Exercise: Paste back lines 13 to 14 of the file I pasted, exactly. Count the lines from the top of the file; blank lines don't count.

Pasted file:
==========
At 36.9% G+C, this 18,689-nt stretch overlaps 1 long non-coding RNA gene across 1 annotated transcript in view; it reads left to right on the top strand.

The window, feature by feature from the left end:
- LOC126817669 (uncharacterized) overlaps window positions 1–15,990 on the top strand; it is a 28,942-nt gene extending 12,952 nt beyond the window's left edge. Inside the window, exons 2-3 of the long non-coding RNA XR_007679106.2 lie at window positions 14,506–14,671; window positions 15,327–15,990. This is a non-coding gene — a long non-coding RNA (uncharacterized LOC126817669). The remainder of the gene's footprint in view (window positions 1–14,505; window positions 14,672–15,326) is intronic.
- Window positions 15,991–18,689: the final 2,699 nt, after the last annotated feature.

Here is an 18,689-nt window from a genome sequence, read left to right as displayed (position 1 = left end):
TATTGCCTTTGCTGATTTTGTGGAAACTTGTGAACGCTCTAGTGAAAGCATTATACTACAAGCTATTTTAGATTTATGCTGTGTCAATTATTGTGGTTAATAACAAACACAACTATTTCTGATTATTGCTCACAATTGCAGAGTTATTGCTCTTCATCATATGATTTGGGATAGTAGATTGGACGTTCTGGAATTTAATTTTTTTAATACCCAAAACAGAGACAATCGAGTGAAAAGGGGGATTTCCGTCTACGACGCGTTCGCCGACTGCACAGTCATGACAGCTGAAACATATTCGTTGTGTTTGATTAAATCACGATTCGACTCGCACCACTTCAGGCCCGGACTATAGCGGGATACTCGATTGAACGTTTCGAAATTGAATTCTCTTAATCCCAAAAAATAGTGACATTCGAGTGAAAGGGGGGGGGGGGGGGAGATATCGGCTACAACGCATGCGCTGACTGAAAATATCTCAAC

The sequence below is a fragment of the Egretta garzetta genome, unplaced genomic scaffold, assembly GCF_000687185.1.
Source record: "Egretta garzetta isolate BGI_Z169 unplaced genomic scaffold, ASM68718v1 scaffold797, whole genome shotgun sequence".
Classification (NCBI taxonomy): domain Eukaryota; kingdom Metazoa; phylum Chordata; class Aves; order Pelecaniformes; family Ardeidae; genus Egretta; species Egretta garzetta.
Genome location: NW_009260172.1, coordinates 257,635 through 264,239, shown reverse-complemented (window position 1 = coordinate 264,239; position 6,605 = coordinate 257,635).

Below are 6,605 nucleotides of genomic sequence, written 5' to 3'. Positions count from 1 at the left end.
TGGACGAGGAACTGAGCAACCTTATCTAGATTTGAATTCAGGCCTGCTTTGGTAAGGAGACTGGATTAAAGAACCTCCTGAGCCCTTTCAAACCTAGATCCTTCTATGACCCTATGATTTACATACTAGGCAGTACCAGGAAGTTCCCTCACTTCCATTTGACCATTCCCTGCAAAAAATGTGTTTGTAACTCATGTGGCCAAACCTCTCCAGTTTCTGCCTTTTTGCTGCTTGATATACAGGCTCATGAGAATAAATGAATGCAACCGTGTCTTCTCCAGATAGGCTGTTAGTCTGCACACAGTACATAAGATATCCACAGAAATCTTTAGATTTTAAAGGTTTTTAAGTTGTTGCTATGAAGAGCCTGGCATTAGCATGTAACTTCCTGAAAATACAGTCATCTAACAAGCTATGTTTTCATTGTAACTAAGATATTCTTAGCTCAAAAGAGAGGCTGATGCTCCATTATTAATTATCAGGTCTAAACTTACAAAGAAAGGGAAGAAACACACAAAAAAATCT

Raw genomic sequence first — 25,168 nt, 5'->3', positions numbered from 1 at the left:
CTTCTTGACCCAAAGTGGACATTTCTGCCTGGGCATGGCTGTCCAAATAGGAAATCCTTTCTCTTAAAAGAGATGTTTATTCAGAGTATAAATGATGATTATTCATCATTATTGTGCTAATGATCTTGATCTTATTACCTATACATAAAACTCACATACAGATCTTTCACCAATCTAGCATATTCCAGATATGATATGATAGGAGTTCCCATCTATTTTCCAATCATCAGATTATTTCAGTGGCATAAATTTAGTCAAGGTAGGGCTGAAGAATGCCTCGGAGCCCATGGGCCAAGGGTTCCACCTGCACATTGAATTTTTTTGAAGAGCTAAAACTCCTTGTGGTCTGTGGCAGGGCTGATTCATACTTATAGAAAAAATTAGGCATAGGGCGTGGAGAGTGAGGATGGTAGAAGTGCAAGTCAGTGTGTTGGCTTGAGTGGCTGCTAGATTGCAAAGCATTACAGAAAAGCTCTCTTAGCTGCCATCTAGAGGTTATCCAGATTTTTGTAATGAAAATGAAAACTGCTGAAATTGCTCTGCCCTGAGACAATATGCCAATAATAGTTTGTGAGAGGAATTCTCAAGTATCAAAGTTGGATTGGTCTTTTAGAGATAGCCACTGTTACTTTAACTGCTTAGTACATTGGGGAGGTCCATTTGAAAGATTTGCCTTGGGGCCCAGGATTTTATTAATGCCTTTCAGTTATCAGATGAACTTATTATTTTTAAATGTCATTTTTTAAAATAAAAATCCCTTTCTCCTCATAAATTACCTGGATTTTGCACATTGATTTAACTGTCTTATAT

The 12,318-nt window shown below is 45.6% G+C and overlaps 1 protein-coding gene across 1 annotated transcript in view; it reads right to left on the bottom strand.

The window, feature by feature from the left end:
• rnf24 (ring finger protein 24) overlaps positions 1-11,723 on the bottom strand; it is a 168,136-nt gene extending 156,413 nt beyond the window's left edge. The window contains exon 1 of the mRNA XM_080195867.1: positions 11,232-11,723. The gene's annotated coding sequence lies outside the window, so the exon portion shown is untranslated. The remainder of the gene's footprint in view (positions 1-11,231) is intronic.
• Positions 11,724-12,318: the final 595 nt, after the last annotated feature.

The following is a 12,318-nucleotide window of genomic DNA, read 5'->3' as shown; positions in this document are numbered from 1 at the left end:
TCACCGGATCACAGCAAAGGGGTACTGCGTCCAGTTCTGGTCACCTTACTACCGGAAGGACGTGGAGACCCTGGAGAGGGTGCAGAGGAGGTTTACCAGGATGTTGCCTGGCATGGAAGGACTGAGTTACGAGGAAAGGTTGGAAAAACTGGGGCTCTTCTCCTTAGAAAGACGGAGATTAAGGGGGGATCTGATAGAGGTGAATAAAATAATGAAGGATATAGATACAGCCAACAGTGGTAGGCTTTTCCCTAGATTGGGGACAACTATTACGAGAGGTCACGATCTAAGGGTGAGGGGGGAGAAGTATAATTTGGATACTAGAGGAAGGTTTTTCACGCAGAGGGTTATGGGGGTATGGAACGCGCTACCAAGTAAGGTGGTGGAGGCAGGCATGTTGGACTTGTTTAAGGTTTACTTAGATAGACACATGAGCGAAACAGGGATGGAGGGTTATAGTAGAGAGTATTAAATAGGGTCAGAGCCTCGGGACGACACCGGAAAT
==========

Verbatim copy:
Raw genomic sequence first — 25,168 nt, 5'->3', positions numbered from 1 at the left:
CTTCTTGACCCAAAGTGGACATTTCTGCCTGGGCATGGCTGTCCAAATAGGAAATCCTTTCTCTTAAAAGAGATGTTTATTCAGAGTATAAATGATGATTATTCATCATTATTGTGCTAATGATCTTGATCTTATTACCTATACATAAAACTCACATACAGATCTTTCACCAATCTAGCATATTCCAGATATGATATGATAGGAGTTCCCATCTATTTTCCAATCATCAGATTATTTCAGTGGCATAAATTTAGTCAAGGTAGGGCTGAAGAATGCCTCGGAGCCCATGGGCCAAGGGTTCCACCTGCACATTGAATTTTTTTGAAGAGCTAAAACTCCTTGTGGTCTGTGGCAGGGCTGATTCATACTTATAGAAAAAATTAGGCATAGGGCGTGGAGAGTGAGGATGGTAGAAGTGCAAGTCAGTGTGTTGGCTTGAGTGGCTGCTAGATTGCAAAGCATTACAGAAAAGCTCTCTTAGCTGCCATCTAGAGGTTATCCAGATTTTTGTAATGAAAATGAAAACTGCTGAAATTGCTCTGCCCTGAGACAATATGCCAATAATAGTTTGTGAGAGGAATTCTCAAGTATCAAAGTTGGATTGGTCTTTTAGAGATAGCCACTGTTACTTTAACTGCTTAGTACATTGGGGAGGTCCATTTGAAAGATTTGCCTTGGGGCCCAGGATTTTATTAATGCCTTTCAGTTATCAGATGAACTTATTATTTTTAAATGTCATTTTTTAAAATAAAAATCCCTTTCTCCTCATAAATTACCTGGATTTTGCACATTGATTTAACTGTCTTATAT